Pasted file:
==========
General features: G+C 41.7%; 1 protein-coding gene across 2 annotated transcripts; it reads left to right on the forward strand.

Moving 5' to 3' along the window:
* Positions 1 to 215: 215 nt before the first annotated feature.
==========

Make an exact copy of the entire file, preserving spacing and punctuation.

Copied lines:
General features: G+C 41.7%; 1 protein-coding gene across 2 annotated transcripts; it reads left to right on the forward strand.

Moving 5' to 3' along the window:
* Positions 1 to 215: 215 nt before the first annotated feature.